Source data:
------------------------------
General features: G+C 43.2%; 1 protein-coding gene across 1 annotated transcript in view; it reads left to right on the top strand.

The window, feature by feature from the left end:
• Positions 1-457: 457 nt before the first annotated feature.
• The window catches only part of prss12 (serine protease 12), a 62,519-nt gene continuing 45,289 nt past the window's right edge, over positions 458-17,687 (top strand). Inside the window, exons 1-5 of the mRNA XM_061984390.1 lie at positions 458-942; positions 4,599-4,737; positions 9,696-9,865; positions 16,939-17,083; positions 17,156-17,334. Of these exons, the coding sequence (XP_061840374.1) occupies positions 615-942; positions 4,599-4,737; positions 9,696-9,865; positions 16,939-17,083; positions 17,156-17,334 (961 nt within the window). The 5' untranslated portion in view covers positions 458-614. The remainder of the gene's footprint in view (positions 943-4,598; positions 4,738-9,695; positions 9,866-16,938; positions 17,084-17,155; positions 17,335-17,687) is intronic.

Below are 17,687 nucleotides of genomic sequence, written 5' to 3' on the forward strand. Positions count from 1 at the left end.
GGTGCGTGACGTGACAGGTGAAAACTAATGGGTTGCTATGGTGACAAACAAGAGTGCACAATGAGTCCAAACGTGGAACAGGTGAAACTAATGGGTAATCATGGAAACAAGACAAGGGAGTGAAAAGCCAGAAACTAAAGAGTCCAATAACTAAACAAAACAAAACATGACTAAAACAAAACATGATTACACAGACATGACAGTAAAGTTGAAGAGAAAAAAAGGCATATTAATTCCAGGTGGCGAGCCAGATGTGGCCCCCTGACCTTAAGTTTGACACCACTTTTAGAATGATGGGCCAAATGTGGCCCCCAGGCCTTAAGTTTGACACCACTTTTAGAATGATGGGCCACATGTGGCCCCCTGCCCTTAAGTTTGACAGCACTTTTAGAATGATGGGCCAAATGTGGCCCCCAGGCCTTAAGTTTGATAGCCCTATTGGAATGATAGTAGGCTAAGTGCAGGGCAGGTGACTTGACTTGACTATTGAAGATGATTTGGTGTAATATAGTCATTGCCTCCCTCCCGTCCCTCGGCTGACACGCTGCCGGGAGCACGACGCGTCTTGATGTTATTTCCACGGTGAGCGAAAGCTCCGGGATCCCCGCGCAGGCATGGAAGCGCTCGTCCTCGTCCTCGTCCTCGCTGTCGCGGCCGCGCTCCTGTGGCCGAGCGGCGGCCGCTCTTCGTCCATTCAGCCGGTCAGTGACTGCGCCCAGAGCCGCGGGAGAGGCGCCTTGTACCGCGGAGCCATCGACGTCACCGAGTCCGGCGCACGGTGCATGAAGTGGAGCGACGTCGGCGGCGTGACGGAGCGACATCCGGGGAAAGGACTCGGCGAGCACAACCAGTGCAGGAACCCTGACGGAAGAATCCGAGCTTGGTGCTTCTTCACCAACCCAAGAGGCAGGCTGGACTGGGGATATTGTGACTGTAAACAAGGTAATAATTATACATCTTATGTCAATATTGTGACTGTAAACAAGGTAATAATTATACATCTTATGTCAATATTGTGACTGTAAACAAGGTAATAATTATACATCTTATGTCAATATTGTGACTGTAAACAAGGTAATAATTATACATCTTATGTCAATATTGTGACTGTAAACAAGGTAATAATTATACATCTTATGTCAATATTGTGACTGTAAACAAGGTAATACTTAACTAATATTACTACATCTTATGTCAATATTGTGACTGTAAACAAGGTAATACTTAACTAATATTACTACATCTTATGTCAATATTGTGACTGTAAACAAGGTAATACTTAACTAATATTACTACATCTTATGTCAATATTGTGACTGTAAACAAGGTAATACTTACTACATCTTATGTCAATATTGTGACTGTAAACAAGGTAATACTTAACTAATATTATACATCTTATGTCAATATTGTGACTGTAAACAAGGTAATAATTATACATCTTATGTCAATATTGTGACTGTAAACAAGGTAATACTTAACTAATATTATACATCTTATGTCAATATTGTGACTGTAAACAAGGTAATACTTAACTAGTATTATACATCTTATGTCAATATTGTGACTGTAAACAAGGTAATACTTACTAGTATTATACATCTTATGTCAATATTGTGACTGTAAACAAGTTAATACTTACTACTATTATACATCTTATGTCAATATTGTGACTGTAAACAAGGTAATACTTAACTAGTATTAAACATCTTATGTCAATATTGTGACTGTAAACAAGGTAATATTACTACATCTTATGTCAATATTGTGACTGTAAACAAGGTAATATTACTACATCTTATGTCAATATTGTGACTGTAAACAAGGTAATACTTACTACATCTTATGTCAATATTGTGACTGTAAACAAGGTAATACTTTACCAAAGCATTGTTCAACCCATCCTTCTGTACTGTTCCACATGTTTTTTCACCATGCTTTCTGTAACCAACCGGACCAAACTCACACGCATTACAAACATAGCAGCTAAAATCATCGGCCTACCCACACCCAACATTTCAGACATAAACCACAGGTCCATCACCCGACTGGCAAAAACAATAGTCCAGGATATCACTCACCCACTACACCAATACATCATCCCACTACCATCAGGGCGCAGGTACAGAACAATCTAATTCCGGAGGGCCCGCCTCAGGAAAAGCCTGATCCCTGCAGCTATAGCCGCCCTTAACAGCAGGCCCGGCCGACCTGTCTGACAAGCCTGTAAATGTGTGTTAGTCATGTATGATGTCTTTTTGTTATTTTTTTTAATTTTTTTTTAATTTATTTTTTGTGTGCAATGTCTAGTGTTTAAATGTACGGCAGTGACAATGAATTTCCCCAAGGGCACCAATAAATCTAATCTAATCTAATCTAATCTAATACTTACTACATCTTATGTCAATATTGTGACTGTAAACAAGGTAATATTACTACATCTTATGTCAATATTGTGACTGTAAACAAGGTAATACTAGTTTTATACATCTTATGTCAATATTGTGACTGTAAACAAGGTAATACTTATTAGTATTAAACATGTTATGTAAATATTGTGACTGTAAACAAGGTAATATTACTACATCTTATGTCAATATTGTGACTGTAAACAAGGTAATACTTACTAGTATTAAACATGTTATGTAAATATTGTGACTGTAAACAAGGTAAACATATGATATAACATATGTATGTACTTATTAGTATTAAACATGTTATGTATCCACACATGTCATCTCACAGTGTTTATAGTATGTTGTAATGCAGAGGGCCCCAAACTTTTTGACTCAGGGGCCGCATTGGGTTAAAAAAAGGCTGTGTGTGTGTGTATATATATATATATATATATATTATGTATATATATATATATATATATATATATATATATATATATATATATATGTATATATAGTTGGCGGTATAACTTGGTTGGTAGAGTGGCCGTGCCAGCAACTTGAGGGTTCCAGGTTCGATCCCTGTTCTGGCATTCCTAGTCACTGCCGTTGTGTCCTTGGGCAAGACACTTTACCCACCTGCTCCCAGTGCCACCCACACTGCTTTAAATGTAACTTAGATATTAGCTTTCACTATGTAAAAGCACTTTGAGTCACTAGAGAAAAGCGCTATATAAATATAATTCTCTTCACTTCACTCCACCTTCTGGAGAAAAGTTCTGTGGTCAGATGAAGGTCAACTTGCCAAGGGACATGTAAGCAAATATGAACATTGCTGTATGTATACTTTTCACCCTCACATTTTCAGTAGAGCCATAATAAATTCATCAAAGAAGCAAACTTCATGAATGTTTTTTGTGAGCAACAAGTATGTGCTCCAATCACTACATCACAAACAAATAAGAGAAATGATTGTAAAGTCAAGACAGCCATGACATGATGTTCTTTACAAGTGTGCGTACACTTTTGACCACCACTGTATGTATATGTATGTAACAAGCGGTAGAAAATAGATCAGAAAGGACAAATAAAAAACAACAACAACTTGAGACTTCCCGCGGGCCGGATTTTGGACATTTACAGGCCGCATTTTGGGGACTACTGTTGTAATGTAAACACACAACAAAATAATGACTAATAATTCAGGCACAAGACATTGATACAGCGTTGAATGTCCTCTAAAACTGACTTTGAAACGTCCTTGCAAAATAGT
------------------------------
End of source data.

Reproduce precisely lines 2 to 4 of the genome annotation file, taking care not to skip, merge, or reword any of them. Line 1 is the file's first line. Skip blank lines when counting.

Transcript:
The window, feature by feature from the left end:
• Positions 1-457: 457 nt before the first annotated feature.
• The window catches only part of prss12 (serine protease 12), a 62,519-nt gene continuing 45,289 nt past the window's right edge, over positions 458-17,687 (top strand). Inside the window, exons 1-5 of the mRNA XM_061984390.1 lie at positions 458-942; positions 4,599-4,737; positions 9,696-9,865; positions 16,939-17,083; positions 17,156-17,334. Of these exons, the coding sequence (XP_061840374.1) occupies positions 615-942; positions 4,599-4,737; positions 9,696-9,865; positions 16,939-17,083; positions 17,156-17,334 (961 nt within the window). The 5' untranslated portion in view covers positions 458-614. The remainder of the gene's footprint in view (positions 943-4,598; positions 4,738-9,695; positions 9,866-16,938; positions 17,084-17,155; positions 17,335-17,687) is intronic.